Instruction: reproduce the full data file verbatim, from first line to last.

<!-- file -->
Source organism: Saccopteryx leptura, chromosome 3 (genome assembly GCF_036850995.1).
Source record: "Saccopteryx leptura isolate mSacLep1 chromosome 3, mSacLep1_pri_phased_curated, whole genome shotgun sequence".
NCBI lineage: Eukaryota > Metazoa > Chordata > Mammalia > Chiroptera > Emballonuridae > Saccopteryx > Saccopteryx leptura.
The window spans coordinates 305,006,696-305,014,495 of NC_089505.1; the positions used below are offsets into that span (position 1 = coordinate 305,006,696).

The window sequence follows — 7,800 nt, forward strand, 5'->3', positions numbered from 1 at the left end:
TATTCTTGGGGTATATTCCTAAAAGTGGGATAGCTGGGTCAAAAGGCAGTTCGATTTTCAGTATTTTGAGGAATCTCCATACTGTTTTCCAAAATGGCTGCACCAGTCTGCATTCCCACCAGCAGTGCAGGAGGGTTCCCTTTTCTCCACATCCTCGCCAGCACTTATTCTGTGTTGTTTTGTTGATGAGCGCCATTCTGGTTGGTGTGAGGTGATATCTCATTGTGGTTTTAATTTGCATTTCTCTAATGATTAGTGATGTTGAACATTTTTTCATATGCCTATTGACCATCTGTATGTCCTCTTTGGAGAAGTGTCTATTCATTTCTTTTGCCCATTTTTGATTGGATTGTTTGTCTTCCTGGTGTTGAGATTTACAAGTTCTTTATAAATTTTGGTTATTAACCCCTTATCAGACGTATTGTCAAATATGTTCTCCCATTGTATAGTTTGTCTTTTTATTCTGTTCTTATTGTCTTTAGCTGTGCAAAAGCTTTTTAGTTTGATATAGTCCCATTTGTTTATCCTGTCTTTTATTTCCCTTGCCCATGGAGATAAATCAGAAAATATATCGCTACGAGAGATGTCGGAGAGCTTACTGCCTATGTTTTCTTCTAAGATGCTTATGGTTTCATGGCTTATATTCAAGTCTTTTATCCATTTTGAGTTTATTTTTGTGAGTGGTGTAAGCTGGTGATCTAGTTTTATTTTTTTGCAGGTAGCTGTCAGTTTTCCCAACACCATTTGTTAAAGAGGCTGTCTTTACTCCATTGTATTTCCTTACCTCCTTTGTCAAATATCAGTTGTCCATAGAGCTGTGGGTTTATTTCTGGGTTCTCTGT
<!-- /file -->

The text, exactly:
Source organism: Saccopteryx leptura, chromosome 3 (genome assembly GCF_036850995.1).
Source record: "Saccopteryx leptura isolate mSacLep1 chromosome 3, mSacLep1_pri_phased_curated, whole genome shotgun sequence".
NCBI lineage: Eukaryota > Metazoa > Chordata > Mammalia > Chiroptera > Emballonuridae > Saccopteryx > Saccopteryx leptura.
The window spans coordinates 305,006,696-305,014,495 of NC_089505.1; the positions used below are offsets into that span (position 1 = coordinate 305,006,696).

The window sequence follows — 7,800 nt, forward strand, 5'->3', positions numbered from 1 at the left end:
TATTCTTGGGGTATATTCCTAAAAGTGGGATAGCTGGGTCAAAAGGCAGTTCGATTTTCAGTATTTTGAGGAATCTCCATACTGTTTTCCAAAATGGCTGCACCAGTCTGCATTCCCACCAGCAGTGCAGGAGGGTTCCCTTTTCTCCACATCCTCGCCAGCACTTATTCTGTGTTGTTTTGTTGATGAGCGCCATTCTGGTTGGTGTGAGGTGATATCTCATTGTGGTTTTAATTTGCATTTCTCTAATGATTAGTGATGTTGAACATTTTTTCATATGCCTATTGACCATCTGTATGTCCTCTTTGGAGAAGTGTCTATTCATTTCTTTTGCCCATTTTTGATTGGATTGTTTGTCTTCCTGGTGTTGAGATTTACAAGTTCTTTATAAATTTTGGTTATTAACCCCTTATCAGACGTATTGTCAAATATGTTCTCCCATTGTATAGTTTGTCTTTTTATTCTGTTCTTATTGTCTTTAGCTGTGCAAAAGCTTTTTAGTTTGATATAGTCCCATTTGTTTATCCTGTCTTTTATTTCCCTTGCCCATGGAGATAAATCAGAAAATATATCGCTACGAGAGATGTCGGAGAGCTTACTGCCTATGTTTTCTTCTAAGATGCTTATGGTTTCATGGCTTATATTCAAGTCTTTTATCCATTTTGAGTTTATTTTTGTGAGTGGTGTAAGCTGGTGATCTAGTTTTATTTTTTTGCAGGTAGCTGTCAGTTTTCCCAACACCATTTGTTAAAGAGGCTGTCTTTACTCCATTGTATTTCCTTACCTCCTTTGTCAAATATCAGTTGTCCATAGAGCTGTGGGTTTATTTCTGGGTTCTCTGT